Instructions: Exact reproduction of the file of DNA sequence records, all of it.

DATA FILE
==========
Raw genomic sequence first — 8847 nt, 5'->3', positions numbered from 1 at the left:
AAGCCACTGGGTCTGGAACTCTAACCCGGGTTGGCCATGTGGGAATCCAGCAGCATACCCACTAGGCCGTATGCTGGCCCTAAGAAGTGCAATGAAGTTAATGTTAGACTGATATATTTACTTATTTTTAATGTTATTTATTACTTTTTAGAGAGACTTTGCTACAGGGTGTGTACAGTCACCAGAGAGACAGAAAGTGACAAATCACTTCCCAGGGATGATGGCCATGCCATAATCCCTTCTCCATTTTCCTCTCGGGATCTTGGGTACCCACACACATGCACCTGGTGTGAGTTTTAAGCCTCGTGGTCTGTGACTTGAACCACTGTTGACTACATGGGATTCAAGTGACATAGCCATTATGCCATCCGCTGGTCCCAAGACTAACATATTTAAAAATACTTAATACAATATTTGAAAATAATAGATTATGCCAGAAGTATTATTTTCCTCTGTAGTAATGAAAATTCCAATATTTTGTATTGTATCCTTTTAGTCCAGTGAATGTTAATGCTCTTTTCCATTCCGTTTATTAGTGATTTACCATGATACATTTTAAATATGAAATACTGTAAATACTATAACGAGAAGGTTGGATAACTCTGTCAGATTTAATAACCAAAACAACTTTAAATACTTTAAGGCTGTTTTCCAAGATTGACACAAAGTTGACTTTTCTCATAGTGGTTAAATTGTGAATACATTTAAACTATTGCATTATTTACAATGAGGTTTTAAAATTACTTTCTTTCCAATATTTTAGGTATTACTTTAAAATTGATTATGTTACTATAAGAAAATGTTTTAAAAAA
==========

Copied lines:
Raw genomic sequence first — 8847 nt, 5'->3', positions numbered from 1 at the left:
AAGCCACTGGGTCTGGAACTCTAACCCGGGTTGGCCATGTGGGAATCCAGCAGCATACCCACTAGGCCGTATGCTGGCCCTAAGAAGTGCAATGAAGTTAATGTTAGACTGATATATTTACTTATTTTTAATGTTATTTATTACTTTTTAGAGAGACTTTGCTACAGGGTGTGTACAGTCACCAGAGAGACAGAAAGTGACAAATCACTTCCCAGGGATGATGGCCATGCCATAATCCCTTCTCCATTTTCCTCTCGGGATCTTGGGTACCCACACACATGCACCTGGTGTGAGTTTTAAGCCTCGTGGTCTGTGACTTGAACCACTGTTGACTACATGGGATTCAAGTGACATAGCCATTATGCCATCCGCTGGTCCCAAGACTAACATATTTAAAAATACTTAATACAATATTTGAAAATAATAGATTATGCCAGAAGTATTATTTTCCTCTGTAGTAATGAAAATTCCAATATTTTGTATTGTATCCTTTTAGTCCAGTGAATGTTAATGCTCTTTTCCATTCCGTTTATTAGTGATTTACCATGATACATTTTAAATATGAAATACTGTAAATACTATAACGAGAAGGTTGGATAACTCTGTCAGATTTAATAACCAAAACAACTTTAAATACTTTAAGGCTGTTTTCCAAGATTGACACAAAGTTGACTTTTCTCATAGTGGTTAAATTGTGAATACATTTAAACTATTGCATTATTTACAATGAGGTTTTAAAATTACTTTCTTTCCAATATTTTAGGTATTACTTTAAAATTGATTATGTTACTATAAGAAAATGTTTTAAAAAA